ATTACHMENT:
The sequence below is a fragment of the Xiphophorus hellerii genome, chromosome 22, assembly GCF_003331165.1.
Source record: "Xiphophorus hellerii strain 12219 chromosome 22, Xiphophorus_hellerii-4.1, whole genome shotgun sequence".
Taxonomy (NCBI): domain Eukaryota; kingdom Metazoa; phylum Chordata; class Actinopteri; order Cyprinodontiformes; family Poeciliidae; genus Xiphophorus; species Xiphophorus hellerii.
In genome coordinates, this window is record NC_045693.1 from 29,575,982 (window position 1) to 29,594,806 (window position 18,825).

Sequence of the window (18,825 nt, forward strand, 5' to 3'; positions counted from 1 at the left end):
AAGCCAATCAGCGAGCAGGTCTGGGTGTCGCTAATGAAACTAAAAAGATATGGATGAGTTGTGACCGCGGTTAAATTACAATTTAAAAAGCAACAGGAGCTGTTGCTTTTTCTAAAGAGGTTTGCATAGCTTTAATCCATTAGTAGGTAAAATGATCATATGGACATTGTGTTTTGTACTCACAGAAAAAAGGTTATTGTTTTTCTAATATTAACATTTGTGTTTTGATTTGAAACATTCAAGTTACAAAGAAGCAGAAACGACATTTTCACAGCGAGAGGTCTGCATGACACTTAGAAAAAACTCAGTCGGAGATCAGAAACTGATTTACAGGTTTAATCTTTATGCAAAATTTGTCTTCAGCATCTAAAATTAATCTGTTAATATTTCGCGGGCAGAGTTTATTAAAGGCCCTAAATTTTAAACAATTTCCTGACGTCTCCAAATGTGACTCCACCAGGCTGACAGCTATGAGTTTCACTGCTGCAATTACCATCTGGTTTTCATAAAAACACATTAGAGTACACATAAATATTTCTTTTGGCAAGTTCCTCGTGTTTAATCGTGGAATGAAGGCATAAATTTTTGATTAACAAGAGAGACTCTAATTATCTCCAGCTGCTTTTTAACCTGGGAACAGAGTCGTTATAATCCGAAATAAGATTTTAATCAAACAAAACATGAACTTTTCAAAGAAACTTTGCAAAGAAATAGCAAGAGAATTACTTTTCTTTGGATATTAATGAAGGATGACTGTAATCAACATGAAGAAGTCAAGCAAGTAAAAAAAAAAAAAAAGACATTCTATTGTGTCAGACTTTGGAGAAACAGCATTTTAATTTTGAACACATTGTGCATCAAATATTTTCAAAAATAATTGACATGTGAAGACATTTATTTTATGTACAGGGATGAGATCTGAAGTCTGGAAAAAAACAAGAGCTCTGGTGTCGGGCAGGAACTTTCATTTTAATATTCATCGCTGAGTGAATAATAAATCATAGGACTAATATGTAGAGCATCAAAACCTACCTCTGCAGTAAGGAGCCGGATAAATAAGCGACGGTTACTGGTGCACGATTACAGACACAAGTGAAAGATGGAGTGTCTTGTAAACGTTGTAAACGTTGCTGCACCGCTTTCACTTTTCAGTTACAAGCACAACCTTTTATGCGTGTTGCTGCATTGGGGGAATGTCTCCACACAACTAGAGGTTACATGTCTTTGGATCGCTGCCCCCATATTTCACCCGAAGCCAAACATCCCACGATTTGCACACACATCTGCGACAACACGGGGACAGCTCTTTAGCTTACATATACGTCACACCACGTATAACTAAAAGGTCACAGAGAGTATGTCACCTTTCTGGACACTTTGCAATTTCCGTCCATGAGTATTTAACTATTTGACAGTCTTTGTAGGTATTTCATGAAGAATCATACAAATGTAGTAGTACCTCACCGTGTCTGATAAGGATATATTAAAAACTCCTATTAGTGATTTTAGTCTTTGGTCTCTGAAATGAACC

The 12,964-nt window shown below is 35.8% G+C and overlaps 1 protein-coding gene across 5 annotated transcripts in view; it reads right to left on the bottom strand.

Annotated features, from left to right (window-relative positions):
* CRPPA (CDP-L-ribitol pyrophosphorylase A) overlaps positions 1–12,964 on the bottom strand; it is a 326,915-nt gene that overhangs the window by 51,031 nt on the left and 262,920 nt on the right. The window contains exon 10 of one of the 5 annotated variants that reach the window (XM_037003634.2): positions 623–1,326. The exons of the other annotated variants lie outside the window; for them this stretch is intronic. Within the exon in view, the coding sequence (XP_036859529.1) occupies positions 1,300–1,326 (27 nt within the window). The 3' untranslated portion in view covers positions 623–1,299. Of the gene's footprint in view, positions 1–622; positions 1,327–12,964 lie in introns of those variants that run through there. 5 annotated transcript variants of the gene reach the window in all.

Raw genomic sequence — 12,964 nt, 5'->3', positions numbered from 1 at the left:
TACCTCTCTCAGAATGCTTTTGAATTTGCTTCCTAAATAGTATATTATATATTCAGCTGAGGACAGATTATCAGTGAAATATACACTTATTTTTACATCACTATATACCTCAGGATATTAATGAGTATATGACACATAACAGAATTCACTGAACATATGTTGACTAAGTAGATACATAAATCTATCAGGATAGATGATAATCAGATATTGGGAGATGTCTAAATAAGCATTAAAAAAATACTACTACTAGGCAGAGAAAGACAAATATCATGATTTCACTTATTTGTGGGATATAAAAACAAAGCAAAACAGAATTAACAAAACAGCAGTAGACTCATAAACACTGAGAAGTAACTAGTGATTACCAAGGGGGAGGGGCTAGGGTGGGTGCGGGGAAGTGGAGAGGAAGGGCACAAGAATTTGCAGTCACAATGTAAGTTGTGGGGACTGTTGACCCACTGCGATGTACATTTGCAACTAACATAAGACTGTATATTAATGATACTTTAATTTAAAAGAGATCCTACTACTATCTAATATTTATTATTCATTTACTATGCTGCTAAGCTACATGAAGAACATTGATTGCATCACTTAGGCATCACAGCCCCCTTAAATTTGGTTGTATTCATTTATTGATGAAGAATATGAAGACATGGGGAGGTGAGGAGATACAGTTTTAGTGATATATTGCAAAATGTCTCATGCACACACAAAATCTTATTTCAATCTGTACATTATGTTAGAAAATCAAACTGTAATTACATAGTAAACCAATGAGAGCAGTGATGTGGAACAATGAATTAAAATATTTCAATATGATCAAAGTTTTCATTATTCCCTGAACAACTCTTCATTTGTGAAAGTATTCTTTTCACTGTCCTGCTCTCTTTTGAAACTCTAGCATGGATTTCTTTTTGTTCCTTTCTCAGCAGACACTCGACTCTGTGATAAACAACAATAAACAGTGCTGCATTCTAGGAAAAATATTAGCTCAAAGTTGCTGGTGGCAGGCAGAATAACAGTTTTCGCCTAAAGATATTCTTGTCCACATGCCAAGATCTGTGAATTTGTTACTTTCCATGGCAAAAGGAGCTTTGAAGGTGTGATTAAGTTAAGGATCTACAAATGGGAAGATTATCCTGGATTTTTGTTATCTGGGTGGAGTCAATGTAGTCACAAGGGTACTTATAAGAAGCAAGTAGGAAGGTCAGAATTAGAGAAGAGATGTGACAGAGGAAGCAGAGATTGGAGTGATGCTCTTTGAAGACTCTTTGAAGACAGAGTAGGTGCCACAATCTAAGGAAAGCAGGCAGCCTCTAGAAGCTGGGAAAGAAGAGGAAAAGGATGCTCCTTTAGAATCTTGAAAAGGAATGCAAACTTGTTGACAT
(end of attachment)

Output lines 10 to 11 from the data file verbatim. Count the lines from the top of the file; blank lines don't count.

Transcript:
Raw genomic sequence — 12,964 nt, 5'->3', positions numbered from 1 at the left:
TACCTCTCTCAGAATGCTTTTGAATTTGCTTCCTAAATAGTATATTATATATTCAGCTGAGGACAGATTATCAGTGAAATATACACTTATTTTTACATCACTATATACCTCAGGATATTAATGAGTATATGACACATAACAGAATTCACTGAACATATGTTGACTAAGTAGATACATAAATCTATCAGGATAGATGATAATCAGATATTGGGAGATGTCTAAATAAGCATTAAAAAAATACTACTACTAGGCAGAGAAAGACAAATATCATGATTTCACTTATTTGTGGGATATAAAAACAAAGCAAAACAGAATTAACAAAACAGCAGTAGACTCATAAACACTGAGAAGTAACTAGTGATTACCAAGGGGGAGGGGCTAGGGTGGGTGCGGGGAAGTGGAGAGGAAGGGCACAAGAATTTGCAGTCACAATGTAAGTTGTGGGGACTGTTGACCCACTGCGATGTACATTTGCAACTAACATAAGACTGTATATTAATGATACTTTAATTTAAAAGAGATCCTACTACTATCTAATATTTATTATTCATTTACTATGCTGCTAAGCTACATGAAGAACATTGATTGCATCACTTAGGCATCACAGCCCCCTTAAATTTGGTTGTATTCATTTATTGATGAAGAATATGAAGACATGGGGAGGTGAGGAGATACAGTTTTAGTGATATATTGCAAAATGTCTCATGCACACACAAAATCTTATTTCAATCTGTACATTATGTTAGAAAATCAAACTGTAATTACATAGTAAACCAATGAGAGCAGTGATGTGGAACAATGAATTAAAATATTTCAATATGATCAAAGTTTTCATTATTCCCTGAACAACTCTTCATTTGTGAAAGTATTCTTTTCACTGTCCTGCTCTCTTTTGAAACTCTAGCATGGATTTCTTTTTGTTCCTTTCTCAGCAGACACTCGACTCTGTGATAAACAACAATAAACAGTGCTGCATTCTAGGAAAAATATTAGCTCAAAGTTGCTGGTGGCAGGCAGAATAACAGTTTTCGCCTAAAGATATTCTTGTCCACATGCCAAGATCTGTGAATTTGTTACTTTCCATGGCAAAAGGAGCTTTGAAGGTGTGATTAAGTTAAGGATCTACAAATGGGAAGATTATCCTGGATTTTTGTTATCTGGGTGGAGTCAATGTAGTCACAAGGGTACTTATAAGAAGCAAGTAGGAAGGTCAGAATTAGAGAAGAGATGTGACAGAGGAAGCAGAGATTGGAGTGATGCTCTTTGAAGACTCTTTGAAGACAGAGTAGGTGCCACAATCTAAGGAAAGCAGGCAGCCTCTAGAAGCTGGGAAAGAAGAGGAAAAGGATGCTCCTTTAGAATCTTGAAAAGGAATGCAAACTTGTTGACAT